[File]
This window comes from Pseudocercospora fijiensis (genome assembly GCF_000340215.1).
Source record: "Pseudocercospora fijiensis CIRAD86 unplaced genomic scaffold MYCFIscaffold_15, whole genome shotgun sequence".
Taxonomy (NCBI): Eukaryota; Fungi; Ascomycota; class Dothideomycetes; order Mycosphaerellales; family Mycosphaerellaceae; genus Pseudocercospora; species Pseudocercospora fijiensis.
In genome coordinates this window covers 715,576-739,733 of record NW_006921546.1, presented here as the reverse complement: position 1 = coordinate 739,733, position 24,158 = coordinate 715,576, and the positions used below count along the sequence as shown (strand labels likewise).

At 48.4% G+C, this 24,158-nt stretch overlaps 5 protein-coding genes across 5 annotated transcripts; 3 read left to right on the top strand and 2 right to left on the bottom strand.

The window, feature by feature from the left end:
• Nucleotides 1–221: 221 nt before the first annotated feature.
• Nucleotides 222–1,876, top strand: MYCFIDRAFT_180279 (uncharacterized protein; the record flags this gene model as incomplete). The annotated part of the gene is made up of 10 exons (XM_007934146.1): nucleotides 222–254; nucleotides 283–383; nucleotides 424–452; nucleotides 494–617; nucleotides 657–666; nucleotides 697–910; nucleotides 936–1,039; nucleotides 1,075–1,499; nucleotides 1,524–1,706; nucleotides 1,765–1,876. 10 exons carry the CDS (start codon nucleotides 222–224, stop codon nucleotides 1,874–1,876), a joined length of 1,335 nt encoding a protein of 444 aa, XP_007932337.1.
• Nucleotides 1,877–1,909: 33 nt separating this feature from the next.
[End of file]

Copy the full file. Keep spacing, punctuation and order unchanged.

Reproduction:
This window comes from Pseudocercospora fijiensis (genome assembly GCF_000340215.1).
Source record: "Pseudocercospora fijiensis CIRAD86 unplaced genomic scaffold MYCFIscaffold_15, whole genome shotgun sequence".
Taxonomy (NCBI): Eukaryota; Fungi; Ascomycota; class Dothideomycetes; order Mycosphaerellales; family Mycosphaerellaceae; genus Pseudocercospora; species Pseudocercospora fijiensis.
In genome coordinates this window covers 715,576-739,733 of record NW_006921546.1, presented here as the reverse complement: position 1 = coordinate 739,733, position 24,158 = coordinate 715,576, and the positions used below count along the sequence as shown (strand labels likewise).

At 48.4% G+C, this 24,158-nt stretch overlaps 5 protein-coding genes across 5 annotated transcripts; 3 read left to right on the top strand and 2 right to left on the bottom strand.

The window, feature by feature from the left end:
• Nucleotides 1–221: 221 nt before the first annotated feature.
• Nucleotides 222–1,876, top strand: MYCFIDRAFT_180279 (uncharacterized protein; the record flags this gene model as incomplete). The annotated part of the gene is made up of 10 exons (XM_007934146.1): nucleotides 222–254; nucleotides 283–383; nucleotides 424–452; nucleotides 494–617; nucleotides 657–666; nucleotides 697–910; nucleotides 936–1,039; nucleotides 1,075–1,499; nucleotides 1,524–1,706; nucleotides 1,765–1,876. 10 exons carry the CDS (start codon nucleotides 222–224, stop codon nucleotides 1,874–1,876), a joined length of 1,335 nt encoding a protein of 444 aa, XP_007932337.1.
• Nucleotides 1,877–1,909: 33 nt separating this feature from the next.